That young people today reside within social worlds of unprecedented 'risk' is a persuasive position. While such discourses have become increasingly pervasive, there has been little interest in exploring contemporary shifts within specific socio-geographic contexts: place has been largely invisible. This paper considers Ulrich Beck's 'risk society' theses as a framework for exploring the experiences of 85 young residents of a regional Australian centre. These young people's stories revealed complex and often contradictory, tensions in relation to identity, uncertainty and responsibility. Socio-geographic location was found to be a significant feature in the negotiation and repercussion of these young people's lives.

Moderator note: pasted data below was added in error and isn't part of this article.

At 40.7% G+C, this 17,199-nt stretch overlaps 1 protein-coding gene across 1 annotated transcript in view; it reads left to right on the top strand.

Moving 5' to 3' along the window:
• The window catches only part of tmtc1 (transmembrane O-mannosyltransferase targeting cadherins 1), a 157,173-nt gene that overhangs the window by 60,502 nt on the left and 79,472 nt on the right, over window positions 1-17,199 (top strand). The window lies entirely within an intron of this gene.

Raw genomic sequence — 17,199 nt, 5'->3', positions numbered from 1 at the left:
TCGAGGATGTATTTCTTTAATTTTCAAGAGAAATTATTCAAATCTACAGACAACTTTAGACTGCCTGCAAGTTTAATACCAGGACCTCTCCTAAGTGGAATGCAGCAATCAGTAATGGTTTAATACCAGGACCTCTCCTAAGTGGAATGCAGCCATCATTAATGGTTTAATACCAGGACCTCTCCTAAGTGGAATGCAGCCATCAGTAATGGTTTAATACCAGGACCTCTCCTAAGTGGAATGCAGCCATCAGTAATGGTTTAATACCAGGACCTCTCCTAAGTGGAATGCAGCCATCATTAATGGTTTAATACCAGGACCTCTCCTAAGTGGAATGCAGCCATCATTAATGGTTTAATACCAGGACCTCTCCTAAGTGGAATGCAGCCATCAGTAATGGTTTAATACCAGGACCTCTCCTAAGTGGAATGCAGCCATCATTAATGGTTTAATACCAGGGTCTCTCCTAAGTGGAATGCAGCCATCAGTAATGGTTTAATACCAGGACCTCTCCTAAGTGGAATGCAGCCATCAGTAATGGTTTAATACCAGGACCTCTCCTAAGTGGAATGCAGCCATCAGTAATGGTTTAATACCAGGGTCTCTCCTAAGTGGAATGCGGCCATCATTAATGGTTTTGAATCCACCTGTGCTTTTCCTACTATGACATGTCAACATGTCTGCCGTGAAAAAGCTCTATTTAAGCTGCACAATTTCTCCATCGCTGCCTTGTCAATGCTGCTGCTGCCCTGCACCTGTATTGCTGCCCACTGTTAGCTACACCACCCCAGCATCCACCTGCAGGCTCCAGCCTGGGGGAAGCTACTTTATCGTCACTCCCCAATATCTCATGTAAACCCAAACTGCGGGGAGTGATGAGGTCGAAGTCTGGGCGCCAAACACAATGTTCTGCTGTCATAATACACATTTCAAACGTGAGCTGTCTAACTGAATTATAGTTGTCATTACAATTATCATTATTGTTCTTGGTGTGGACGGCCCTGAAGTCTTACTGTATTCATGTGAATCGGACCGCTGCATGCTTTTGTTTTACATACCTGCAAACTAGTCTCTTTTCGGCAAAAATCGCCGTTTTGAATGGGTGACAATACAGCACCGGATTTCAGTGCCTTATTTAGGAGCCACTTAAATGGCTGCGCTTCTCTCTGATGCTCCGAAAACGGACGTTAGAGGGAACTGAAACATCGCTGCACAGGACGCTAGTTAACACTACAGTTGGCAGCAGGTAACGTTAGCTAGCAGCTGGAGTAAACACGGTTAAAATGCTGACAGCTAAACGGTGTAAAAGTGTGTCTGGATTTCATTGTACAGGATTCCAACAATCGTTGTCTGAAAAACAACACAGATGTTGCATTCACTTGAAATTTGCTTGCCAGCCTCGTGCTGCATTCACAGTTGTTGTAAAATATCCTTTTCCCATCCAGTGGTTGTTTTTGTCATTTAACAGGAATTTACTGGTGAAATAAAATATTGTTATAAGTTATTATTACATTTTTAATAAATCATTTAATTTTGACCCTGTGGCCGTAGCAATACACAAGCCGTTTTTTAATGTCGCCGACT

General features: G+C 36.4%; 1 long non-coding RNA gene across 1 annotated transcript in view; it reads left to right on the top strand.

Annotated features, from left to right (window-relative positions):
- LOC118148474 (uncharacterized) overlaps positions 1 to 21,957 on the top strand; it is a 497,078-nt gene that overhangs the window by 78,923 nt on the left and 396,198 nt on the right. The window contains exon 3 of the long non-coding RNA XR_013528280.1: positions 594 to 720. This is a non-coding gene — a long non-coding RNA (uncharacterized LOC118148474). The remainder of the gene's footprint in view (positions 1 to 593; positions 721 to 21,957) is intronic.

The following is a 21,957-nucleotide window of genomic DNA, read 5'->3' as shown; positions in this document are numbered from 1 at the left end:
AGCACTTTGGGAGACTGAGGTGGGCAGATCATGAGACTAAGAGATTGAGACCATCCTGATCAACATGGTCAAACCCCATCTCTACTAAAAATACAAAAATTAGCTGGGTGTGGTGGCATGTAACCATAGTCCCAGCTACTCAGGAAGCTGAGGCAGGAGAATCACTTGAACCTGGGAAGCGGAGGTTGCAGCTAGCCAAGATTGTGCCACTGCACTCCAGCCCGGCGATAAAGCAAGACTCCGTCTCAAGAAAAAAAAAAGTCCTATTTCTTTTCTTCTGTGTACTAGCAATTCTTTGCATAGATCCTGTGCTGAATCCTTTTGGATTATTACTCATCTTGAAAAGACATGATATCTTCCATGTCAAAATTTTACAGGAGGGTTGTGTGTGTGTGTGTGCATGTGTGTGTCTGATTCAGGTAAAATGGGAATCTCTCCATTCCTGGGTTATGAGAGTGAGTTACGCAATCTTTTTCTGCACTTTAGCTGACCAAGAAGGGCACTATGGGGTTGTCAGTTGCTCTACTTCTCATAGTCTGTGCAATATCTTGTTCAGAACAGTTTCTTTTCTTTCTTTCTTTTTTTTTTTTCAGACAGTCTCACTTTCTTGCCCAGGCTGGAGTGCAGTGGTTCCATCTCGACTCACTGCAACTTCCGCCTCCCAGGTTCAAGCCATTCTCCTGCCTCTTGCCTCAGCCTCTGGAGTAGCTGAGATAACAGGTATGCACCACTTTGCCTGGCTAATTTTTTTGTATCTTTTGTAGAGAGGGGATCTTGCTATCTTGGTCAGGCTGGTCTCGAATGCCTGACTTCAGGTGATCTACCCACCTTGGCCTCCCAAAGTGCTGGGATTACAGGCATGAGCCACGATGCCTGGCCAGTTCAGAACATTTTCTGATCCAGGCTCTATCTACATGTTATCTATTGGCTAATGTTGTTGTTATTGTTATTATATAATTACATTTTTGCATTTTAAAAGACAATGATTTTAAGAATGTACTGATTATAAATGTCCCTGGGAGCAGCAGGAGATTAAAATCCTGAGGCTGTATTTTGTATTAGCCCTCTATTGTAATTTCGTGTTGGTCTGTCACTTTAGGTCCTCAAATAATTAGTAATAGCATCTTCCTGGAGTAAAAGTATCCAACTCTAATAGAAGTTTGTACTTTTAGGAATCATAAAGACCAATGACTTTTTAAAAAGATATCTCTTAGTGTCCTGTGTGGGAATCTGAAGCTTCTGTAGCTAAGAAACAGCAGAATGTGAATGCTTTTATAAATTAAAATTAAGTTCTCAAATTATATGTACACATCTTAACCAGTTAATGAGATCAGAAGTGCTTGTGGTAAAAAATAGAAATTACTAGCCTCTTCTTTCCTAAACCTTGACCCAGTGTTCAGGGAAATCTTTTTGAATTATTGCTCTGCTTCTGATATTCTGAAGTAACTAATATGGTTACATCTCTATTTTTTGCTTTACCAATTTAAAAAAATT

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Document Type: Research Article
Faculty of Life and Social Sciences, Swinburne University of Technology, Hawthorn, Victoria, Australia
School of Rural Health, University of Melbourne, Shepparton, Victoria, Australia
Publication date: 2008-08-01